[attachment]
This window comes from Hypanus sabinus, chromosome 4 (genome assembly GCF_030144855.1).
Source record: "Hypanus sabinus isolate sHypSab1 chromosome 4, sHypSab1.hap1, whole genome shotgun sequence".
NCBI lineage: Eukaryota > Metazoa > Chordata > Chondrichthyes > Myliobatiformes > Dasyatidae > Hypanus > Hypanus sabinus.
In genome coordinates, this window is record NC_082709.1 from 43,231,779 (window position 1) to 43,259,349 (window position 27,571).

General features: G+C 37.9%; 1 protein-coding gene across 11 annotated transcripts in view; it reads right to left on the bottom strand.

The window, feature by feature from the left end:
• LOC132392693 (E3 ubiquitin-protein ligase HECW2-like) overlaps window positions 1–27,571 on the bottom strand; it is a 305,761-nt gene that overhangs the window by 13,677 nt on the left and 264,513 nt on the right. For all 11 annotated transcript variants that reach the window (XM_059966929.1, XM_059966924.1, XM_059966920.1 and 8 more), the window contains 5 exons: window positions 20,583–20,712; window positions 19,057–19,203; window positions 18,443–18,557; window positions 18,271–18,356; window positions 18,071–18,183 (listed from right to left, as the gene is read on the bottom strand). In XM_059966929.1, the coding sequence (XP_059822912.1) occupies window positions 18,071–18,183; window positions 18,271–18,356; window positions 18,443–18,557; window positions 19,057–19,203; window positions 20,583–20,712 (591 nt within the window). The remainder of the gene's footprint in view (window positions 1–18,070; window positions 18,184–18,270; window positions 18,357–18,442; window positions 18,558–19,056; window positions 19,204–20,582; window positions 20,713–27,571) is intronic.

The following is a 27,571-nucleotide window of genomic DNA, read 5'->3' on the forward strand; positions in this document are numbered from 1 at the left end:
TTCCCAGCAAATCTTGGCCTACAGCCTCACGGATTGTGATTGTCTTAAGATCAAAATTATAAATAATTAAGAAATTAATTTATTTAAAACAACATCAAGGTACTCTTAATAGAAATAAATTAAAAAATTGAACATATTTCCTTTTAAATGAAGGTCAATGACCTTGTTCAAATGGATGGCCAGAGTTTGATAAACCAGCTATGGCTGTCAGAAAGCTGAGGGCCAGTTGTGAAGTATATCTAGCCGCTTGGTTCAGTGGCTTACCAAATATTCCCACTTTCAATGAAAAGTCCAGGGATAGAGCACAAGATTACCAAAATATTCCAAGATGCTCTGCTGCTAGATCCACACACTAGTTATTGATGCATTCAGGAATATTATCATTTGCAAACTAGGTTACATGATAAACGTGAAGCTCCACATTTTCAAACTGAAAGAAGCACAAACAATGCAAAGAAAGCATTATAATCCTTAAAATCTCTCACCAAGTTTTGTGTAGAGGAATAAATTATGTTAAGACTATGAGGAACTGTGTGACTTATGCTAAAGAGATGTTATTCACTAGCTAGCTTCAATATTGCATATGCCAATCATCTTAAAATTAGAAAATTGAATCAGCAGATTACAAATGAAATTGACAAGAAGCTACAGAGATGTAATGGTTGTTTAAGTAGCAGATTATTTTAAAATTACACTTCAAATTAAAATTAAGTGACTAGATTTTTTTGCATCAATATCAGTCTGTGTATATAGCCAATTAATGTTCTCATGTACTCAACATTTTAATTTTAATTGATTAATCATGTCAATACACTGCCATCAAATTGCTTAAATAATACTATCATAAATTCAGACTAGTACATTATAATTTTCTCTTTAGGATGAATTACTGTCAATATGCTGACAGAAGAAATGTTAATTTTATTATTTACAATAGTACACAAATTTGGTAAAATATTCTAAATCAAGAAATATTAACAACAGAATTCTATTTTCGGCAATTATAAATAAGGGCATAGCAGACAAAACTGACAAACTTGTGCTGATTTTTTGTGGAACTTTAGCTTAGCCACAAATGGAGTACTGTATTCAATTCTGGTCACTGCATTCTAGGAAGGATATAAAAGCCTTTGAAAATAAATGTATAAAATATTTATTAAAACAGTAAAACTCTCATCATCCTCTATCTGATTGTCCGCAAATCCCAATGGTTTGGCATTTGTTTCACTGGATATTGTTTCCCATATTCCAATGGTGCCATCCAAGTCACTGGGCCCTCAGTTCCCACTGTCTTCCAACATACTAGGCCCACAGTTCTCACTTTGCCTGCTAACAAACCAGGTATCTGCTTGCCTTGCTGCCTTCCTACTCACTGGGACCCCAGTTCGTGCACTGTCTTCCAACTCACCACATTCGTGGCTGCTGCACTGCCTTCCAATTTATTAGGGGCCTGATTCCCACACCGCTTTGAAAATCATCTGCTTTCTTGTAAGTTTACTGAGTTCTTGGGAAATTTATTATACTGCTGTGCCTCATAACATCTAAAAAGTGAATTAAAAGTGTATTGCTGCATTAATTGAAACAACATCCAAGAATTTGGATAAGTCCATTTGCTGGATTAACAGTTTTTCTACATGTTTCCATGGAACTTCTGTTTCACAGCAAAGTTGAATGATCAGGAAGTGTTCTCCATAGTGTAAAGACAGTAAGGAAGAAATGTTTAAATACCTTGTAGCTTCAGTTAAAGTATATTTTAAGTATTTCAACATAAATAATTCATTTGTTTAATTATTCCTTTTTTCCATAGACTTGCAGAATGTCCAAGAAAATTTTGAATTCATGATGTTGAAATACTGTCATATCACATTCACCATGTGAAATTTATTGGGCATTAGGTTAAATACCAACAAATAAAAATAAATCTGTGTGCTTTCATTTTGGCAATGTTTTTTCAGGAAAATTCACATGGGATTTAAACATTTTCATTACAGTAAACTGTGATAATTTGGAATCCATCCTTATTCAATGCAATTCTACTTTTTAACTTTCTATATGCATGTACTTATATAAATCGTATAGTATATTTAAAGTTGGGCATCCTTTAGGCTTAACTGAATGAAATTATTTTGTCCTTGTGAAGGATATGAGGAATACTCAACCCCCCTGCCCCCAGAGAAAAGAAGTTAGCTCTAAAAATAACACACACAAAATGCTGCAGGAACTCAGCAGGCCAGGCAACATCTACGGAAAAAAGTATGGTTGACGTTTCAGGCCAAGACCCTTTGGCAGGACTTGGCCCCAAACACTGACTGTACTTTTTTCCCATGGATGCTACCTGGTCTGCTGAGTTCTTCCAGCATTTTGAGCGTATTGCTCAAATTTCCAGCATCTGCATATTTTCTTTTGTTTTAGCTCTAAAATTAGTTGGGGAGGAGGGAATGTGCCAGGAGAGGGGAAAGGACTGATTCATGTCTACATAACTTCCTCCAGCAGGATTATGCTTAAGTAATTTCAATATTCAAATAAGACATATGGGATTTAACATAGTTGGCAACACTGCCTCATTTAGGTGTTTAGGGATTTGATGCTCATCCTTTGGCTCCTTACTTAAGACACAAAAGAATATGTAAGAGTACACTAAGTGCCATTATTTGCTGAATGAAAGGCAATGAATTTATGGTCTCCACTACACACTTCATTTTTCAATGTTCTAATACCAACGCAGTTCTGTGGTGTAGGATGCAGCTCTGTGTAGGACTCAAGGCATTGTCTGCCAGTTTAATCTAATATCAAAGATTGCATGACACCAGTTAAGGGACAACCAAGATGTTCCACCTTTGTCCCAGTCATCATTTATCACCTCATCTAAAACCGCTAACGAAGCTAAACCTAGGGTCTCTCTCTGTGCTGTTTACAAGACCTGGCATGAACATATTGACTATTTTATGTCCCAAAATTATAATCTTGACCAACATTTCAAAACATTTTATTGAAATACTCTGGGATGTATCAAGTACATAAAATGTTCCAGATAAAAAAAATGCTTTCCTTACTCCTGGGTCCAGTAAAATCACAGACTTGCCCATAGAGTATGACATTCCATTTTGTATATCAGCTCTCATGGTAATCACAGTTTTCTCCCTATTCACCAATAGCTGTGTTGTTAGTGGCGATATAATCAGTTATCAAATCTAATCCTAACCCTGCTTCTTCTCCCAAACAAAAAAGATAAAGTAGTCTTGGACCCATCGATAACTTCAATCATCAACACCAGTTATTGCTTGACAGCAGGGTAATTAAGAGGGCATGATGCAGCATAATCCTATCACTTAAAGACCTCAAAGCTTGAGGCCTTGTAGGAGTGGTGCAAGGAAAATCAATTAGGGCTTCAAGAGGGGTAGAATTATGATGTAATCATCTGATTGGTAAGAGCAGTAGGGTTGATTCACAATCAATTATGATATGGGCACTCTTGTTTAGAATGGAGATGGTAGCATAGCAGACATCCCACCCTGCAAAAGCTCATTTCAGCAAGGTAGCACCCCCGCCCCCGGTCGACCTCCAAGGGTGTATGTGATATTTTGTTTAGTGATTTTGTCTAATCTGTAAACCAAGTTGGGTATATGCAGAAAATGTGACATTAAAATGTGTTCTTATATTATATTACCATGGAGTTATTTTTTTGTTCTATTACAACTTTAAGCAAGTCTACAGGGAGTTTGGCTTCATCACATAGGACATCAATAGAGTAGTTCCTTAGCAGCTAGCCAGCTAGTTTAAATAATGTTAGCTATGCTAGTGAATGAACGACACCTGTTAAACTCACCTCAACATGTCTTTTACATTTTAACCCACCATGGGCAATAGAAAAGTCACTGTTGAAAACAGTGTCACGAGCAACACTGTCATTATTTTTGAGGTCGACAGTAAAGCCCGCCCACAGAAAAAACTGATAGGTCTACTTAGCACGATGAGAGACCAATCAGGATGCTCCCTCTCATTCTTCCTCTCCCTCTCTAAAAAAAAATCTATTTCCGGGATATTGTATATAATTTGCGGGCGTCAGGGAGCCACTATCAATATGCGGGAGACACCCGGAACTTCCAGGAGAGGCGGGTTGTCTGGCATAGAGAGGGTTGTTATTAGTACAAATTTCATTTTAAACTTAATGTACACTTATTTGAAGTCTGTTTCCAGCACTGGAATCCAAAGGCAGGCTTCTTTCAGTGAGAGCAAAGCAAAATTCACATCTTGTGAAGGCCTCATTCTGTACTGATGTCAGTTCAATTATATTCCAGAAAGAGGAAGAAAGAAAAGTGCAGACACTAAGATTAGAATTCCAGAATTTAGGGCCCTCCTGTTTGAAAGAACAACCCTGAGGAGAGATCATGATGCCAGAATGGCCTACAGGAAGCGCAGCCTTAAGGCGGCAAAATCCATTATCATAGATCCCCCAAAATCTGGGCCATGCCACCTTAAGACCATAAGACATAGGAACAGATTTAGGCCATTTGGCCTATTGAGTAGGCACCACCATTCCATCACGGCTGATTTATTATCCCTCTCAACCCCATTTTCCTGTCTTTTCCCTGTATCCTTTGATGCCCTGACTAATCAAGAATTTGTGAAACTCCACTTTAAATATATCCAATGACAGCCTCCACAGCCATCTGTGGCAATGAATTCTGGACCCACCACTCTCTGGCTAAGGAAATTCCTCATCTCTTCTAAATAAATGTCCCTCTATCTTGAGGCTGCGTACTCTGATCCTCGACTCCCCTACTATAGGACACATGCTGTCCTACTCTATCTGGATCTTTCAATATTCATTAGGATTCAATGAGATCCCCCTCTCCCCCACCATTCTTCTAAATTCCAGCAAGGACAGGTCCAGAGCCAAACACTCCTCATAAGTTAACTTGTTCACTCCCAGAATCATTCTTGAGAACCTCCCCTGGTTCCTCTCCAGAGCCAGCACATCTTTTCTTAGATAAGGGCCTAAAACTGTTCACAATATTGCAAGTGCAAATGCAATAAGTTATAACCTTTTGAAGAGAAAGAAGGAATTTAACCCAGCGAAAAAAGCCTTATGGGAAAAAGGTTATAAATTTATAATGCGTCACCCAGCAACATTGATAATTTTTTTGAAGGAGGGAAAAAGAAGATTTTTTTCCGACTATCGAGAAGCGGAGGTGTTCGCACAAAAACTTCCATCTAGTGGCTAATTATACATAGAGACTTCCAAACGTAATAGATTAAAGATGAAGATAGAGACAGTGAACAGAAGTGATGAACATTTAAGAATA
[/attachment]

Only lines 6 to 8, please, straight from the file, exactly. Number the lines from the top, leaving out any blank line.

The window, feature by feature from the left end:
• LOC132392693 (E3 ubiquitin-protein ligase HECW2-like) overlaps window positions 1–27,571 on the bottom strand; it is a 305,761-nt gene that overhangs the window by 13,677 nt on the left and 264,513 nt on the right. For all 11 annotated transcript variants that reach the window (XM_059966929.1, XM_059966924.1, XM_059966920.1 and 8 more), the window contains 5 exons: window positions 20,583–20,712; window positions 19,057–19,203; window positions 18,443–18,557; window positions 18,271–18,356; window positions 18,071–18,183 (listed from right to left, as the gene is read on the bottom strand). In XM_059966929.1, the coding sequence (XP_059822912.1) occupies window positions 18,071–18,183; window positions 18,271–18,356; window positions 18,443–18,557; window positions 19,057–19,203; window positions 20,583–20,712 (591 nt within the window). The remainder of the gene's footprint in view (window positions 1–18,070; window positions 18,184–18,270; window positions 18,357–18,442; window positions 18,558–19,056; window positions 19,204–20,582; window positions 20,713–27,571) is intronic.

The following is a 27,571-nucleotide window of genomic DNA, read 5'->3' on the forward strand; positions in this document are numbered from 1 at the left end: